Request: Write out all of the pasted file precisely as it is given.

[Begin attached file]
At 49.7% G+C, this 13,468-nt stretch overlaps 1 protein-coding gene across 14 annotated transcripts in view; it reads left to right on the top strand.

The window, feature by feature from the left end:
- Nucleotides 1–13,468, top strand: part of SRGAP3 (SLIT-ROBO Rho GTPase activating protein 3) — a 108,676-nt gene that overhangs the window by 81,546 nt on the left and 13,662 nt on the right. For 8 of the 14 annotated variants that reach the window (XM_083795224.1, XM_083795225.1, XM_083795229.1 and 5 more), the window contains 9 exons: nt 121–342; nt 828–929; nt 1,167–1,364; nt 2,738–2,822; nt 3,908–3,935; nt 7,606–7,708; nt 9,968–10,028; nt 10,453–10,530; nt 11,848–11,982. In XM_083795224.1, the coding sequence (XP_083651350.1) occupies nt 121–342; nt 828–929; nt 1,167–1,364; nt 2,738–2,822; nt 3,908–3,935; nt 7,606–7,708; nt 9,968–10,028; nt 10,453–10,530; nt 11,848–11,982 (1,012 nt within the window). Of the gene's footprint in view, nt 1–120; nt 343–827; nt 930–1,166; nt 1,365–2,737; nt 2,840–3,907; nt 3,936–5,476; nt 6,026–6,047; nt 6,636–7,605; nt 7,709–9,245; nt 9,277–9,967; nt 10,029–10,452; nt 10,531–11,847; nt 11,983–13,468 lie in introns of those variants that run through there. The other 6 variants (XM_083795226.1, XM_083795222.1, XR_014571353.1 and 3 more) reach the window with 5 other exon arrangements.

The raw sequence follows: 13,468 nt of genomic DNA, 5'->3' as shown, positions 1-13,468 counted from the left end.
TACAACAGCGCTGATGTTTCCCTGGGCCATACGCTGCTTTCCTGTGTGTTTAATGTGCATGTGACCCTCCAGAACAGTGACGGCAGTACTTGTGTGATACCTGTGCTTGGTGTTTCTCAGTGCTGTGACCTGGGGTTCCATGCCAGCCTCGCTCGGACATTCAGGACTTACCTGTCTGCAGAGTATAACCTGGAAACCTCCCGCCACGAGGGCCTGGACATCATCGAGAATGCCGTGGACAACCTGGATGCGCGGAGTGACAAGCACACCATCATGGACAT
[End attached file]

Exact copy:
At 49.7% G+C, this 13,468-nt stretch overlaps 1 protein-coding gene across 14 annotated transcripts in view; it reads left to right on the top strand.

The window, feature by feature from the left end:
- Nucleotides 1–13,468, top strand: part of SRGAP3 (SLIT-ROBO Rho GTPase activating protein 3) — a 108,676-nt gene that overhangs the window by 81,546 nt on the left and 13,662 nt on the right. For 8 of the 14 annotated variants that reach the window (XM_083795224.1, XM_083795225.1, XM_083795229.1 and 5 more), the window contains 9 exons: nt 121–342; nt 828–929; nt 1,167–1,364; nt 2,738–2,822; nt 3,908–3,935; nt 7,606–7,708; nt 9,968–10,028; nt 10,453–10,530; nt 11,848–11,982. In XM_083795224.1, the coding sequence (XP_083651350.1) occupies nt 121–342; nt 828–929; nt 1,167–1,364; nt 2,738–2,822; nt 3,908–3,935; nt 7,606–7,708; nt 9,968–10,028; nt 10,453–10,530; nt 11,848–11,982 (1,012 nt within the window). Of the gene's footprint in view, nt 1–120; nt 343–827; nt 930–1,166; nt 1,365–2,737; nt 2,840–3,907; nt 3,936–5,476; nt 6,026–6,047; nt 6,636–7,605; nt 7,709–9,245; nt 9,277–9,967; nt 10,029–10,452; nt 10,531–11,847; nt 11,983–13,468 lie in introns of those variants that run through there. The other 6 variants (XM_083795226.1, XM_083795222.1, XR_014571353.1 and 3 more) reach the window with 5 other exon arrangements.

The raw sequence follows: 13,468 nt of genomic DNA, 5'->3' as shown, positions 1-13,468 counted from the left end.
TACAACAGCGCTGATGTTTCCCTGGGCCATACGCTGCTTTCCTGTGTGTTTAATGTGCATGTGACCCTCCAGAACAGTGACGGCAGTACTTGTGTGATACCTGTGCTTGGTGTTTCTCAGTGCTGTGACCTGGGGTTCCATGCCAGCCTCGCTCGGACATTCAGGACTTACCTGTCTGCAGAGTATAACCTGGAAACCTCCCGCCACGAGGGCCTGGACATCATCGAGAATGCCGTGGACAACCTGGATGCGCGGAGTGACAAGCACACCATCATGGACAT